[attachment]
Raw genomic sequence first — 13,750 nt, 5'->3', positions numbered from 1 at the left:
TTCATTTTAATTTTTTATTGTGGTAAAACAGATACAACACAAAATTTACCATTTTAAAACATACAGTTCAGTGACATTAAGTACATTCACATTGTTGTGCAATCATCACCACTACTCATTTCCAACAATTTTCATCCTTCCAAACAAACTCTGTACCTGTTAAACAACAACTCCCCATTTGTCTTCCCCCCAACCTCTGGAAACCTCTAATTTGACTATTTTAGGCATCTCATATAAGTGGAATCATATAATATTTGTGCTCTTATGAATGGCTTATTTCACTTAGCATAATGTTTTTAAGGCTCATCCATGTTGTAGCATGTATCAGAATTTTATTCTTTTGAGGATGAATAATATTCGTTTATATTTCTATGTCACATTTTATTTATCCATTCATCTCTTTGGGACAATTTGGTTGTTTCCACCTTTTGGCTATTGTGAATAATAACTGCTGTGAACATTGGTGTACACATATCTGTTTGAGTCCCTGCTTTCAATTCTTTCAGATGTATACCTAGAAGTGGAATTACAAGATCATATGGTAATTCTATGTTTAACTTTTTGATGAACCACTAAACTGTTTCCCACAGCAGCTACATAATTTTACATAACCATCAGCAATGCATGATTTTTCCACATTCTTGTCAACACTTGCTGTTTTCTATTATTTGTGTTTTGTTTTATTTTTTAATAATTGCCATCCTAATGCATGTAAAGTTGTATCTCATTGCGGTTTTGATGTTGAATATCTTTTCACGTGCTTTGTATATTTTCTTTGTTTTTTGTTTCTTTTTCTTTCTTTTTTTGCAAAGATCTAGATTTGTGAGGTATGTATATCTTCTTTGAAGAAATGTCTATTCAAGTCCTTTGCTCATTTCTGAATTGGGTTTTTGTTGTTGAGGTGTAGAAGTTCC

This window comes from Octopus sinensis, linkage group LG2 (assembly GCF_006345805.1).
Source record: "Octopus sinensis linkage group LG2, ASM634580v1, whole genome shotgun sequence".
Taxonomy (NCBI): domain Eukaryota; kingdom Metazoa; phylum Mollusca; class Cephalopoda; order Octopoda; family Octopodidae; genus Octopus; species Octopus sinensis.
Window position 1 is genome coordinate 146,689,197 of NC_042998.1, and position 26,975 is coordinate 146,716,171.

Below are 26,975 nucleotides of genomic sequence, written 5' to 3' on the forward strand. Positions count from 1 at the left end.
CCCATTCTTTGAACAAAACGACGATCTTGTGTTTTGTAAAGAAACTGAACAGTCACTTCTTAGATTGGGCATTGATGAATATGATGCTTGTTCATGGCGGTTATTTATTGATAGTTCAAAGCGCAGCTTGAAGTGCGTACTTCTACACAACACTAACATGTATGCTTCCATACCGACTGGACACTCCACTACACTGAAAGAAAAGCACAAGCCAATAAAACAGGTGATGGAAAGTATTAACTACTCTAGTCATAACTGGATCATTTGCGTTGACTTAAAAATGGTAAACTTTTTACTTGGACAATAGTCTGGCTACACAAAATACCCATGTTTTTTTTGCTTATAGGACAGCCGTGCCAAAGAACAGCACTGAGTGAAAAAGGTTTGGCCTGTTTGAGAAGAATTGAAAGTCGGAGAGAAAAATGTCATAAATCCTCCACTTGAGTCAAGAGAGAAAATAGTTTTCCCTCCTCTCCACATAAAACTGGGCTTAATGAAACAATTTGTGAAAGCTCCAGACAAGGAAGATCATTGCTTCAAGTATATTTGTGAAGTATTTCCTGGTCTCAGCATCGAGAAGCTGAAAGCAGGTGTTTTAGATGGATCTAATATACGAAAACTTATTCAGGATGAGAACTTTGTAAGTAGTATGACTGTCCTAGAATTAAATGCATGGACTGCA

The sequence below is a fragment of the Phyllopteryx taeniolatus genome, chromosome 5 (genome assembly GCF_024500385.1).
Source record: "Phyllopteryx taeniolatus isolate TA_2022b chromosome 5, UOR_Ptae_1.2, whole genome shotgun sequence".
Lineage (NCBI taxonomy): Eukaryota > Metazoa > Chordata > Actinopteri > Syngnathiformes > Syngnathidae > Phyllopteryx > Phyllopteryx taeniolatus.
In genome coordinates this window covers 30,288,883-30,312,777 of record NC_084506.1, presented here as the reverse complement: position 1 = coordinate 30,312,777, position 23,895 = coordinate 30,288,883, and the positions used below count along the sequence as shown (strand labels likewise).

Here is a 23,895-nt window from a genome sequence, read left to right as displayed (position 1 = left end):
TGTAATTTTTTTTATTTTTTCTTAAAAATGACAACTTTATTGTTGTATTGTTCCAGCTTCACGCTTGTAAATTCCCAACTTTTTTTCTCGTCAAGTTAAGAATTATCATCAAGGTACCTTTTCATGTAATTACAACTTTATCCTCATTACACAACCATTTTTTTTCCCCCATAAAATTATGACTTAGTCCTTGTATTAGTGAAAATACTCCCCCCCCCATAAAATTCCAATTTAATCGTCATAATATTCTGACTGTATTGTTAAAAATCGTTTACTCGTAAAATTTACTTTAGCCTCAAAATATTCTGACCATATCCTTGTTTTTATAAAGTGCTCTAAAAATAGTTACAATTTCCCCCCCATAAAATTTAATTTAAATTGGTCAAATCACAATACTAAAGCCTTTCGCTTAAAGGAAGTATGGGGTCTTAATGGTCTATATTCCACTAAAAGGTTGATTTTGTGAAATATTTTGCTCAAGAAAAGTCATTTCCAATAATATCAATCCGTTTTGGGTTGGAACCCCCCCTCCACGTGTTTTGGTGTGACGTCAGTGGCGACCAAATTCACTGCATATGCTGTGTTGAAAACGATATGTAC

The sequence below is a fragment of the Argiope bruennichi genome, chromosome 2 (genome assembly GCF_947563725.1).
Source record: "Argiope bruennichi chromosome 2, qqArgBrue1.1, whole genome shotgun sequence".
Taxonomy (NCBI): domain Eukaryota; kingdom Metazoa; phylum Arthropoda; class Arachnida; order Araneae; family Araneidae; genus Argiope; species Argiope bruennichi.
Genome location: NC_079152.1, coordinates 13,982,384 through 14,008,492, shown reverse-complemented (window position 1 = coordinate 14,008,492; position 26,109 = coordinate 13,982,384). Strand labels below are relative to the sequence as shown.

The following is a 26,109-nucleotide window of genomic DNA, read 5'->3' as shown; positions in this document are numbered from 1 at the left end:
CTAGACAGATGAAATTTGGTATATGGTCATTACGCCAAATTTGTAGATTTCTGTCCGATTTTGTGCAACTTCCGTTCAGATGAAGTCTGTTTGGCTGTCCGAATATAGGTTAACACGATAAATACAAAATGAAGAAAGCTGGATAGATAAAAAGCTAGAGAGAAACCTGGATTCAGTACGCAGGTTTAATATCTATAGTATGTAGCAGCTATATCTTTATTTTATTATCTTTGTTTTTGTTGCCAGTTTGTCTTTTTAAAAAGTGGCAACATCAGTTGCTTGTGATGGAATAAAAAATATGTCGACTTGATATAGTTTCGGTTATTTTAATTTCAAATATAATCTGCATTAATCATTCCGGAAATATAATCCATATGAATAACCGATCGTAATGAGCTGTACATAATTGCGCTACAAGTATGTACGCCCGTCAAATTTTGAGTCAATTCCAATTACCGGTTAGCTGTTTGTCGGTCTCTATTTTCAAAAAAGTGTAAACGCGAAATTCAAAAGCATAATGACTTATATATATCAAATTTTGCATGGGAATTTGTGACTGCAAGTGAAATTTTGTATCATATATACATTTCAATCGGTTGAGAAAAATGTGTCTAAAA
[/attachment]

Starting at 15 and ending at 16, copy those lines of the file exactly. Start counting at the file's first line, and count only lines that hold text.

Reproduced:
The sequence below is a fragment of the Argiope bruennichi genome, chromosome 2 (genome assembly GCF_947563725.1).
Source record: "Argiope bruennichi chromosome 2, qqArgBrue1.1, whole genome shotgun sequence".